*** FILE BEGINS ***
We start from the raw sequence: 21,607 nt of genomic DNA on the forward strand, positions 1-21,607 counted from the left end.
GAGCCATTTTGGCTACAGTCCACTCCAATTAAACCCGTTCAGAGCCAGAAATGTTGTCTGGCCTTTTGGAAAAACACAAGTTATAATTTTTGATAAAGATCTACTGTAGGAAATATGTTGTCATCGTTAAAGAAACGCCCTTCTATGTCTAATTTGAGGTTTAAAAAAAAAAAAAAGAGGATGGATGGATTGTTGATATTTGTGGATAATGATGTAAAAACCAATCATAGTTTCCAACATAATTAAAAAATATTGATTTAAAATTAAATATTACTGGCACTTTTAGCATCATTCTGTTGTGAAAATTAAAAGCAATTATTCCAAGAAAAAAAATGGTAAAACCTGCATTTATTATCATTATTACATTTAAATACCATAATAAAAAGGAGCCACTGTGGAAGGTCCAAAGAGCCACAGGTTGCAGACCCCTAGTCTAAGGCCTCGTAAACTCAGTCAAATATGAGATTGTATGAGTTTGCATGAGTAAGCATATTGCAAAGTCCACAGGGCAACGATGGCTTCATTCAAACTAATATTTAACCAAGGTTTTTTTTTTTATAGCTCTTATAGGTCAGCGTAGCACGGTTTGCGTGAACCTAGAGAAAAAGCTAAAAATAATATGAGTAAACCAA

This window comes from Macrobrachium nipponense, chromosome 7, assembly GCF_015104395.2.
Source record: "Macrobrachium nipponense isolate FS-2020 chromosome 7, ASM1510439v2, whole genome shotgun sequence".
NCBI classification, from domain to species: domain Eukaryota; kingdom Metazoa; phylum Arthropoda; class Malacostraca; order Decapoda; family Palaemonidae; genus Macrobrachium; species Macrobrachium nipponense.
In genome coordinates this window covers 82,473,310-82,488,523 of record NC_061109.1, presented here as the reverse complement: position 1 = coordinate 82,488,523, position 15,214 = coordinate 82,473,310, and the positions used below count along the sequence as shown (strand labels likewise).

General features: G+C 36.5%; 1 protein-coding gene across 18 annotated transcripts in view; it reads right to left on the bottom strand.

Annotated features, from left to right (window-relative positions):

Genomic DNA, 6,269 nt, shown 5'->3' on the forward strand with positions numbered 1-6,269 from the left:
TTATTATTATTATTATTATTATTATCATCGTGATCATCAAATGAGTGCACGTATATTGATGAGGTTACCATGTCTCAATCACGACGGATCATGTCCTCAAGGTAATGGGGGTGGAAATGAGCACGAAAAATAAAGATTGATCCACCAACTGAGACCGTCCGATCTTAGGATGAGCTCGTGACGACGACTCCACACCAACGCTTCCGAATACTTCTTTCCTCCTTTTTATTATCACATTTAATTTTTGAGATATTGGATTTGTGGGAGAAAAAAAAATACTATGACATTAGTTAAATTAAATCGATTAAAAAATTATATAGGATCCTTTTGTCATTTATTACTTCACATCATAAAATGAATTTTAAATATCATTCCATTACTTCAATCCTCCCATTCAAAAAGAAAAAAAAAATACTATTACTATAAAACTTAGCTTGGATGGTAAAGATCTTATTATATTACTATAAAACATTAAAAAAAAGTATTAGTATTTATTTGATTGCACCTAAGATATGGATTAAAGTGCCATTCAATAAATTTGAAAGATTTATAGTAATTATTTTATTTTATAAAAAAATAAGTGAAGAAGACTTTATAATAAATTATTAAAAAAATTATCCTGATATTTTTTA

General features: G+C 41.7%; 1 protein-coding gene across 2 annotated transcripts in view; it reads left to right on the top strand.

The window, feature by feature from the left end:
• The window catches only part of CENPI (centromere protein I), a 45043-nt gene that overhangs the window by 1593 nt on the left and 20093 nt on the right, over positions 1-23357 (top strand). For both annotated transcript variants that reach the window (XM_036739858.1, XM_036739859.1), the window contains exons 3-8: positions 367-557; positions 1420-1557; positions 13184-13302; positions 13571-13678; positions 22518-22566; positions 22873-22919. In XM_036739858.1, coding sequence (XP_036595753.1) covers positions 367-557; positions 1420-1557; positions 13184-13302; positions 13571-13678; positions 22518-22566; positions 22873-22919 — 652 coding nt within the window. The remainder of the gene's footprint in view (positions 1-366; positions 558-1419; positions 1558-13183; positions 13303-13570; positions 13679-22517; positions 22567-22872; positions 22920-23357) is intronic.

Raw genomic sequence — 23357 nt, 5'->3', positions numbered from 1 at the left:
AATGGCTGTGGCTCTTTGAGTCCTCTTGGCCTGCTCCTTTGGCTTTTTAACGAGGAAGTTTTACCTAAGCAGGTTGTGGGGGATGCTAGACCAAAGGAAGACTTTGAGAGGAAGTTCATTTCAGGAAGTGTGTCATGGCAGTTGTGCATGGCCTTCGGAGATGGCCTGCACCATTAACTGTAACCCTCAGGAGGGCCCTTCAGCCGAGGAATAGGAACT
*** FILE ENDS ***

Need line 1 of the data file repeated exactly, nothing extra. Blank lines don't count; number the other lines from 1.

We start from the raw sequence: 21,607 nt of genomic DNA on the forward strand, positions 1-21,607 counted from the left end.